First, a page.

The 5th of September was the Entrepreneur Day in Finland. Although I live in Spain, I marked this special day on my calendar several weeks earlier with an intention to celebrate it. The idea was to buy a bottle of cava for both the two owners and myself. We all have experienced the long and winding road of entrepreneurship: all the ups and downs, of which the latter seems to have dominated. As all entrepreneurs know, behind every successful entrepreneur is a series of trials and errors.
One could describe entrepreneurship as a kind of mental disorder: determination and optimism, which sometimes is based on an illusion, combined with a continuous battle for survival. An entrepreneur goes through the lowest of lows, continuing resiliently in situations where a normal person would have given up long before. Before her final success the entrepreneur rises and falls for years at worst, creating a new path, on which no one has walked before.
Unfortunately, the employee very often doesn’t understand and hence value the vast amount of sacrifices his employer has made to employ him. This is due to the fact that he simply isn’t crazy enough to sacrifice his whole leisure time, and at worst his family and whole earthly possessions in order to build a business. Most probably the employee doesn’t understand the amount of things the entrepreneur has had to give up and be left without in order for the employee to get her salary even during the toughest times.
A colleague entrepreneur understands perfectly what I am talking about when I tell him that there has been a time when I needed to try and warm up our home using tea candles or when our whole family had to eat only potatoes and lentils for weeks in a row to be able to pay the workers their salaries.
Fortunately I have mostly had very positive experiences on employees. However, I have also come across with a type of employee who, despite all the discussions and numerous attempts to improve circumstances, feels, with no real grounds, that she is a victim who is being exploited and oppressed and whose sole purpose is to make her employer rich.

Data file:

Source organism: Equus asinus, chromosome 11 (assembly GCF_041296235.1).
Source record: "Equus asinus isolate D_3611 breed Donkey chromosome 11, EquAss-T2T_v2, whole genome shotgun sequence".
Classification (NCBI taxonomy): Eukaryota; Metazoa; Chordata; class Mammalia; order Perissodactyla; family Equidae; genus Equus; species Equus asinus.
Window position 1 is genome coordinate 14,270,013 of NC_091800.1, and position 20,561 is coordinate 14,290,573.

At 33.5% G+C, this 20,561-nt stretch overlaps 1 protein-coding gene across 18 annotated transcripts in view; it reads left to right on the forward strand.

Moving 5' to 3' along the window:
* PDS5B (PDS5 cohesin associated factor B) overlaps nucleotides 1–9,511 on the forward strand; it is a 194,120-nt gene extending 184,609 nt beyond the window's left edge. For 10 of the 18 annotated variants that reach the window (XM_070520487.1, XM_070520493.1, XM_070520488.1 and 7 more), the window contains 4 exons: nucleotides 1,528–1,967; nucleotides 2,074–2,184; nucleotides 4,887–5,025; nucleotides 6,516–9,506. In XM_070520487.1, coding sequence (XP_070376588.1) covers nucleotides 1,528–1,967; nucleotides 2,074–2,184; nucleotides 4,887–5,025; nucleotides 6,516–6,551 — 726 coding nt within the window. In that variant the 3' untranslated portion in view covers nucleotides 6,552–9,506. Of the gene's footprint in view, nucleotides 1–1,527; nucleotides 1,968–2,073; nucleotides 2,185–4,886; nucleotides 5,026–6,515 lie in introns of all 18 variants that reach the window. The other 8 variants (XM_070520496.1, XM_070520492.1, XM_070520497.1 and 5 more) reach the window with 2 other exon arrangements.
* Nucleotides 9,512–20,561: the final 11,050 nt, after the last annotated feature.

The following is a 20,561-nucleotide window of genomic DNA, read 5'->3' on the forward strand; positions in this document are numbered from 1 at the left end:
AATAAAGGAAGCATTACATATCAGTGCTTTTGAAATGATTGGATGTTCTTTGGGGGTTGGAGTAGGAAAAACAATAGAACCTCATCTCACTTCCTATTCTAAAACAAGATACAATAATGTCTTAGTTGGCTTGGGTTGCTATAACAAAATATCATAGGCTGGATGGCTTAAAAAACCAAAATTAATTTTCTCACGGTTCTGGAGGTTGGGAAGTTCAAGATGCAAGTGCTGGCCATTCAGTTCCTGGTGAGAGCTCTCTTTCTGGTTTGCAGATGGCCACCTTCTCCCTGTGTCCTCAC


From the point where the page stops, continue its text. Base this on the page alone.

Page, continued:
When it comes to small and middle-sized companies the employee very seldom is a mere figure, because the entrepreneurs understand that there is no company without the employee. Usually the problems start when the company grows big, and the entrepreneur must delegate most of his responsibilities. This may lead to a situation where the new key people lack the entrepreneurial mentality and morals.
The law protects the employee in many ways, and for a good reason. The entrepreneur is protected mostly by the law of the jungle.
I was actually surprised that there is a day dedicated to entrepreneurs. The 1st of May is dedicated to workers in many countries and is very often a general holiday protected by law. It is quite possible that some entrepreneurs celebrated their Entrepreneur Day by paying reassessments or maybe had a surprise visit from the tax or social security authorities, or received some other not so pleasant surprise from the authorities even though they are trying their best to meet all the growing demands of the law.
In my opinion, our society should understand and appreciate its entrepreneurs much more. According to the statistics, a major part of our economy lies on the hard work of entrepreneurs, especially small and medium-sized businesses. Most of these entrepreneurs are self-employed.
The unfortunate fact is that the majority of entrepreneurs are not rich, not even well-off. Especially in small businesses, not to mention the self-employed, the life of an entrepreneur is a continuous attempt to provide for themselves and their families. Very often the underlying reason is the vast amount of tributary responsibilities and other obligations.
It’s good to bare in mind that the growth of many companies is restrained by the inability of the entrepreneur to expand her business because of the lack of needed skills or the unwillingness to delegate her responsibilities to people with the required skills to help her grow her business.
I remember clearly learning in The Helsinki School Of Economics And Business Administration, now known as The Aalto University, at the Entrepreneurship Course that the biggest sole reason for the failure to grow one’s business is the need to control everything. The entrepreneur is unable to stay in total control all by himself in an expanding company, which at worst leads to the failure of the whole business.
The entrepreneurs could, and I think they should, demand an improvement in their situation. For example, in the case of a bankruptcy the entrepreneur is left with no protection, whereas her employees get full benefits. However, the entrepreneur is most probably not going to do that. He is too busy creating future for himself and for his employees. In addition, the entrepreneur very seldom complains. Instead she does something about it, very often sacrificing herself emotionally and physically.
Having said this, it is obvious what happened with the bottles of cava: I didn’t have the time to go and buy them during the work hours. That day, as every other day, everything else was a priority: the daily tasks, clients, and foremost the employees. As I left the office, I remembered my plan of buying the bottles, but thought to myself: “Never mind. I’d rather go home and work some more than waste my precious time in a supermarket – and hopefully get a little bit of rest as well.”